Municipal unions claim another victim. San Bernardino will be hard pressed to avoid bankruptcy.
Facing a mounting budget deficit and dwindling tax revenue, the San Bernardino City Council on Tuesday is scheduled to consider drastic budget cuts, possibly filing for bankruptcy, to save the city from financial ruin.
Update: San Bernardino decided to file.
Stockton, with a population of 300,000, set a record for largest population city to file for bankruptcy. San Bernardino, with about 200k population, won't break that record. However, around 2015 or 2016, when San Jose's pension obligations force that city into bankruptcy its nearly 1 million population will enable it to set a new record for US municipal bankruptcies. Good times.
The Stockton, Mammoth Lakes, and San Bernardino bankruptcies are signs of times to come. Recent pension reporting rules changes by the Governmental Accounting Standards Board (GASB) are going to force state and local governments to more accurately report their unfunded pension liabilities. However, even the GASB changes fall short of what's needed to get an accurate recognition of the size of government pension liabilities.
A July 2 report by ratings agency Moody's Investors Service calculated that if it used a 5.5 percent discount rate, a rate more conservative than the method GASB proposed in its final rules, but closer to the way corporations value their pensions, it "would nearly triple fiscal 2010 reported actuarial accrued liability" for the 50 states and rated local governments to $2.2 trillion from $766 billion.
If economic growth remains low these liabilities will soar even higher. If Peak Oil causes an extended period of economic contraction then unfunded pension liabilities will soar while tax revenues shrink.
Anyway, Secretary O’Neill popped up the other day on Bloomberg Television to compare debt-ceiling holdouts to jihadists. “The people who are threatening not to pass the debt ceiling,” he said, “are our version of al-Qaeda terrorists. Really.”
“They’re really putting our whole society at risk by threatening to round up 50 percent of the members of the Congress, who are loony, who would put our credit at risk.”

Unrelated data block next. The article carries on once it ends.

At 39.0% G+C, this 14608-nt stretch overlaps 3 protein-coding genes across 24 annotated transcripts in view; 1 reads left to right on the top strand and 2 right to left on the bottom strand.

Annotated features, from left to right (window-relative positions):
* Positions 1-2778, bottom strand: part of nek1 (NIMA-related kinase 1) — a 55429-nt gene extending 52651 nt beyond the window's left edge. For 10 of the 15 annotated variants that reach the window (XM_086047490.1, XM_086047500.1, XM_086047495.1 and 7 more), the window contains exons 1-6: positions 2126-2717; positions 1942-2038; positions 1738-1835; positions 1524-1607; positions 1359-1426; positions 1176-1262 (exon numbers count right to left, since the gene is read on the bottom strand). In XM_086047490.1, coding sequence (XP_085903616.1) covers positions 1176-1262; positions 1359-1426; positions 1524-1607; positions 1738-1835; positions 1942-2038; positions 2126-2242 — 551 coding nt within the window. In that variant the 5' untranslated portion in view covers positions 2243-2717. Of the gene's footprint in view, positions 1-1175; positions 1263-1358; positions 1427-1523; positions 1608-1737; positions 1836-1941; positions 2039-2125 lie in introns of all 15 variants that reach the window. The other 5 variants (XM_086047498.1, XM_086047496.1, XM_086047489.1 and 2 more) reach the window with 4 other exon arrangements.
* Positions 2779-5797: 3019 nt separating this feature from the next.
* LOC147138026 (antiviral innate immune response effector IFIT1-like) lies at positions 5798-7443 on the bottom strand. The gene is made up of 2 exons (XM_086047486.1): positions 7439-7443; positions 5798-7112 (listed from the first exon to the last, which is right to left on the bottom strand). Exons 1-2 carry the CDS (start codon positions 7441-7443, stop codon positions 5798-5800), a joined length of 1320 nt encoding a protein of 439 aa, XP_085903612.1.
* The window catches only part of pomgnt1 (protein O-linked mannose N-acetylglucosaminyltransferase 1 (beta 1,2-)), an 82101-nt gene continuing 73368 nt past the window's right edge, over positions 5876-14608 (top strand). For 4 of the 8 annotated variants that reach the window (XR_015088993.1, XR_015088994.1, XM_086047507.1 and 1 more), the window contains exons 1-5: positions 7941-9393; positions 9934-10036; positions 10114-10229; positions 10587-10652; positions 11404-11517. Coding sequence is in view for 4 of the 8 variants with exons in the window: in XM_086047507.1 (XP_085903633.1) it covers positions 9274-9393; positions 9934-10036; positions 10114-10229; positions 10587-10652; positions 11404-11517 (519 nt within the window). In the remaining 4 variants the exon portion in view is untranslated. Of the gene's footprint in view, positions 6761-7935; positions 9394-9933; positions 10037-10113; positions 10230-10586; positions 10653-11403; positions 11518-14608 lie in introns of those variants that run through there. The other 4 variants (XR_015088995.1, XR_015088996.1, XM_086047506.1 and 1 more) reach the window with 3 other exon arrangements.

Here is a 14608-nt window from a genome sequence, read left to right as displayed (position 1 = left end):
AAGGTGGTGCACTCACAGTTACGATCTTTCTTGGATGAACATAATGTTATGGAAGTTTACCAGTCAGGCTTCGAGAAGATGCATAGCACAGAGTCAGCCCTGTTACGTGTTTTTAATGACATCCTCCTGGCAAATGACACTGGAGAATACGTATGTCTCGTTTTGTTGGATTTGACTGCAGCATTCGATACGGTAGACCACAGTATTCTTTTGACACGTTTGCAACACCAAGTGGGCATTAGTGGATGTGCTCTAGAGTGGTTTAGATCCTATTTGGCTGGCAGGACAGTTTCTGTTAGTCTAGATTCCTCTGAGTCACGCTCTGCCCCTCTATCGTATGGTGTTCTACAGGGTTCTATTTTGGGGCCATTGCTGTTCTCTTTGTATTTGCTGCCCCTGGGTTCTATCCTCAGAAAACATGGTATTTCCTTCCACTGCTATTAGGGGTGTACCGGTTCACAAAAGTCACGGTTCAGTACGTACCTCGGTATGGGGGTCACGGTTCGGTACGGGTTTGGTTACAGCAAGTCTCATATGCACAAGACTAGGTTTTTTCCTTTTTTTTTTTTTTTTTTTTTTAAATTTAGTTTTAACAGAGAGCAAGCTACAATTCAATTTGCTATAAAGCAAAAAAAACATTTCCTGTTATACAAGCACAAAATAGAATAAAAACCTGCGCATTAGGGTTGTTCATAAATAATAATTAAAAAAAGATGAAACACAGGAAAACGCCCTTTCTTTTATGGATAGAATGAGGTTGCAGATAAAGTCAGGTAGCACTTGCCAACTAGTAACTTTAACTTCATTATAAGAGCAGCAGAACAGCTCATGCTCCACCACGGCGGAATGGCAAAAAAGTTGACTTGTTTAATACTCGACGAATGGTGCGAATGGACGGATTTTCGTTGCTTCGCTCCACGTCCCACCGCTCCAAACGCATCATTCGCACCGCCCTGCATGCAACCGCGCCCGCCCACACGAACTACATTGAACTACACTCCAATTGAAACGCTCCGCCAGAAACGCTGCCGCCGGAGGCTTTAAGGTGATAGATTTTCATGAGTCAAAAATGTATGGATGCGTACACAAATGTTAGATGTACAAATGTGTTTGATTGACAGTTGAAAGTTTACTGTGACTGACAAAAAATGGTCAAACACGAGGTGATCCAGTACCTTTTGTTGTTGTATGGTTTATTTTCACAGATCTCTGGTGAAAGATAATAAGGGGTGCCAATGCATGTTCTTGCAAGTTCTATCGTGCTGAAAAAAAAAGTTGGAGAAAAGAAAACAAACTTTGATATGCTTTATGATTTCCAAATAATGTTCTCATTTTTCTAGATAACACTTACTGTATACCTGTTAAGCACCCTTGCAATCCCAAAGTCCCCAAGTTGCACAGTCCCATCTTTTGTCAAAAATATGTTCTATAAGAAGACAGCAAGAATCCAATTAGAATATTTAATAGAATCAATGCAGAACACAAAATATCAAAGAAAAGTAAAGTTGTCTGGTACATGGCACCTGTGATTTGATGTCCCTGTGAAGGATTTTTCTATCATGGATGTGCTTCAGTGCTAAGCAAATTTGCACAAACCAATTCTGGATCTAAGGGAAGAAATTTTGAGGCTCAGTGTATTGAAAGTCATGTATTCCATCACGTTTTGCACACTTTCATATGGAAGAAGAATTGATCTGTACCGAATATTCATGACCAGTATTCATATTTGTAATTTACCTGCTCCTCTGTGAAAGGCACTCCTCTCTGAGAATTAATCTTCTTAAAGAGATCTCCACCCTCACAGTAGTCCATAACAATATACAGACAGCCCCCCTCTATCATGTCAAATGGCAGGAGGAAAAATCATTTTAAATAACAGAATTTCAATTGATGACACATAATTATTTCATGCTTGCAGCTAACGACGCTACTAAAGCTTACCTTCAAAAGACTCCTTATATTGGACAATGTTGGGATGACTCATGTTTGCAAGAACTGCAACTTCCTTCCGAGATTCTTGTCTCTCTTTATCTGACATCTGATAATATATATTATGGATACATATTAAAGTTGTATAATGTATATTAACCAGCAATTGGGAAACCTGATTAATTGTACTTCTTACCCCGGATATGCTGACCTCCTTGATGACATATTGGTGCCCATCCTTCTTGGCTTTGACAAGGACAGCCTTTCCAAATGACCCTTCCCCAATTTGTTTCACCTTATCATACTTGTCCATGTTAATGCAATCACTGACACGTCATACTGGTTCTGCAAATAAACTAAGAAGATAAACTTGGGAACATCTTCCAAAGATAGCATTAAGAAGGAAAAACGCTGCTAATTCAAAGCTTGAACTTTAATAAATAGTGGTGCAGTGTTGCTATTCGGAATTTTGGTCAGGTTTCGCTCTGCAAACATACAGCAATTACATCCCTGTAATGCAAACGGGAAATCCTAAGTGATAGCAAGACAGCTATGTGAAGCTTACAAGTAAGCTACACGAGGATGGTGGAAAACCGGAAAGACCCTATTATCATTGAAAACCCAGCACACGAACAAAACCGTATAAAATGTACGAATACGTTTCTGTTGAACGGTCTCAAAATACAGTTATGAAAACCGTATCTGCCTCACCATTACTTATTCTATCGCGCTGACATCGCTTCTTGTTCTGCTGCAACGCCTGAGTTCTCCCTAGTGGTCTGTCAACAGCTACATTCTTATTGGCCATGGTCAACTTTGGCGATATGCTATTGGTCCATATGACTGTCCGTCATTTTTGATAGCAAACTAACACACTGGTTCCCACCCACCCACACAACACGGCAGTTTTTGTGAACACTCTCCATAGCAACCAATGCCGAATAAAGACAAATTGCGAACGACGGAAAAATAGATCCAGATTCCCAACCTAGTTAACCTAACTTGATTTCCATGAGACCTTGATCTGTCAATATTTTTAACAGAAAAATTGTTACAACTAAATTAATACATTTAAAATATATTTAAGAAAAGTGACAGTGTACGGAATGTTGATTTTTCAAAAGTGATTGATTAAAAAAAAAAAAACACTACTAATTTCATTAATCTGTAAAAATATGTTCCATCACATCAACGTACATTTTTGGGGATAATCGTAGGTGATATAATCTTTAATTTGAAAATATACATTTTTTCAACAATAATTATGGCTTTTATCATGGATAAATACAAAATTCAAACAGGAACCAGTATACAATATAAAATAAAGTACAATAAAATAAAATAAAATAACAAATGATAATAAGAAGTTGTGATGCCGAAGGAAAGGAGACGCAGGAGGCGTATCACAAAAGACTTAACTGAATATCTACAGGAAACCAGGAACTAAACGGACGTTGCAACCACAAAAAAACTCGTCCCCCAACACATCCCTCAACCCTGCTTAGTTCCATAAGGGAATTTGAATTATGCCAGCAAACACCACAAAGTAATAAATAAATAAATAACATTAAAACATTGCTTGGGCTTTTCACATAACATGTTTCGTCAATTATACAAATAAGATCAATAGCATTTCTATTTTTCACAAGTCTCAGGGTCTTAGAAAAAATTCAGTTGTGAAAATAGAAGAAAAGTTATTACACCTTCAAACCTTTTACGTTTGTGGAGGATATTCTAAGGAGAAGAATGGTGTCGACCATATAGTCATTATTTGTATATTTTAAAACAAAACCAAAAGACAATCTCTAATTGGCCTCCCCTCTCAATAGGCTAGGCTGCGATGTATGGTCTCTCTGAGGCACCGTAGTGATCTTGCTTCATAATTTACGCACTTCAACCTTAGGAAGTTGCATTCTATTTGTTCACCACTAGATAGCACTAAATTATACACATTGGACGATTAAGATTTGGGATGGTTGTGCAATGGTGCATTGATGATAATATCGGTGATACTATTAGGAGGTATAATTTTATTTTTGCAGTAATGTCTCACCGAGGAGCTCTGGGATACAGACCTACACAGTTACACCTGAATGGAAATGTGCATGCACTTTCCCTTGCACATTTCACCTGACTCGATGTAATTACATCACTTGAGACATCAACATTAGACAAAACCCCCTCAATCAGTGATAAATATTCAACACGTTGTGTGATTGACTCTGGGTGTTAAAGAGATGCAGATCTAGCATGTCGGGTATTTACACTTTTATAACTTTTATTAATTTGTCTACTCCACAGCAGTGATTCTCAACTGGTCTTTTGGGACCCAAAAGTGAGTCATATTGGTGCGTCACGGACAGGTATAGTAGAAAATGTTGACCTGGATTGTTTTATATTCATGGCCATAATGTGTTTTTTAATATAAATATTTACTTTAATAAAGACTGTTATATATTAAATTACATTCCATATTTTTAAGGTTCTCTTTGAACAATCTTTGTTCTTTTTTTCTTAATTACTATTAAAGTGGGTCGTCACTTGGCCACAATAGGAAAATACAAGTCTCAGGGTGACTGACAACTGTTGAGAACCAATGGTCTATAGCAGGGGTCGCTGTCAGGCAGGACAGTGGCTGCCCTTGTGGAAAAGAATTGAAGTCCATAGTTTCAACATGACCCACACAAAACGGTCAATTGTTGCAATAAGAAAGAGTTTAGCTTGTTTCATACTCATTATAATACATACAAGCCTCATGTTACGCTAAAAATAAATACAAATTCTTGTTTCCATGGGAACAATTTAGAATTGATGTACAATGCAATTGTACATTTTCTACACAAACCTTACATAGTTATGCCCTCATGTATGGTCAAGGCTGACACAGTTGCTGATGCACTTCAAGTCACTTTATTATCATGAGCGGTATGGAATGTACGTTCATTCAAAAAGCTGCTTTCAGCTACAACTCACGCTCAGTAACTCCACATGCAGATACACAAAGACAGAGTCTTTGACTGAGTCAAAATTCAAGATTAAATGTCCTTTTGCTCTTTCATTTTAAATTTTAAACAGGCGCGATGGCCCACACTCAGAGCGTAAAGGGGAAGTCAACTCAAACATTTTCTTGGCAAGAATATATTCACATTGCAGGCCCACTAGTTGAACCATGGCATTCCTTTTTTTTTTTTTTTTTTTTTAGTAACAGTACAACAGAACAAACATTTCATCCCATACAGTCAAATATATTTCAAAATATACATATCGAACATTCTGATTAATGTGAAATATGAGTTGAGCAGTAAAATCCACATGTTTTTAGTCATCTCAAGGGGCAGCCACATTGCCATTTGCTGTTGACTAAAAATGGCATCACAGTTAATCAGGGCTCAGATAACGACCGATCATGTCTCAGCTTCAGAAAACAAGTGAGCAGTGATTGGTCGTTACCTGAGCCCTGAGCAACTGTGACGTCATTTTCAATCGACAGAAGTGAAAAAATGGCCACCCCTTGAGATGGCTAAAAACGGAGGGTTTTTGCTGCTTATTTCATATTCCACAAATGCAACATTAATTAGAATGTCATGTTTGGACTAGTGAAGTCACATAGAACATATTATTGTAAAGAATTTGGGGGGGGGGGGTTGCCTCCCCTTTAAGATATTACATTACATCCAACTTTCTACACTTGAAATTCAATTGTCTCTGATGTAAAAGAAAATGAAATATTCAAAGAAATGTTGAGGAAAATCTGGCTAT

Mark makes some mostly obvious observations like pointing that running a huge (and unsustainable) budget deficit (now about 10% of GDP) already puts American national credit at risk. He also points out at the whole purpose of a credit limit in the first place is to increase credibility with creditors. Well, that credibility only exists as long as there's a real ultimate ceiling for how big the debt can be allowed to grow. So trying to act like there's a real debt ceiling adds up to terrorism how exactly?
I expect Congress will eventually do debt ceiling increase that their spendthrift ways (fully supported by most of the electorate) made necessary. That some Congresscritters at least use the occasion of a vote on the debt ceiling to draw attention to our national folly strikes me as helpful though not sufficient and certainly not terrorism.
This reminds me of something else I just read about monetary terrorism. When Bernard von NotHaus was recently convicted in a US District Court in Statesville North Caroline for making a Liberty Dollar from silver as an inflation-safe alternative to the real dollars (and did anyone buying the Liberty Dollar think they were buying real US currency?) US Attorney Anne Tompkins accused him of domestic terrorism for undermining the US dollar.
“Attempts to undermine the legitimate currency of this country are simply a unique form of domestic terrorism,” U.S. Attorney Anne Tompkins said. “While these forms of anti-government activities do not involve violence, they are every bit as insidious and represent a clear and present danger to the economic stability of this country.”
When counterfeiters just print money they are expanding the money supply the expense of everyone else. The Federal Reserve, in its Quantitative Easing programs, has basically generated cash out of thin air. First the Fed bought up dubious credit from banks. Now it has graduated to buying up US Treasury debt, again with money the Fed generates out of thin air. Like counterfeiters. Really, The Fed is doing something qualitatively different how exactly? The monopolist says "but on me it looks good".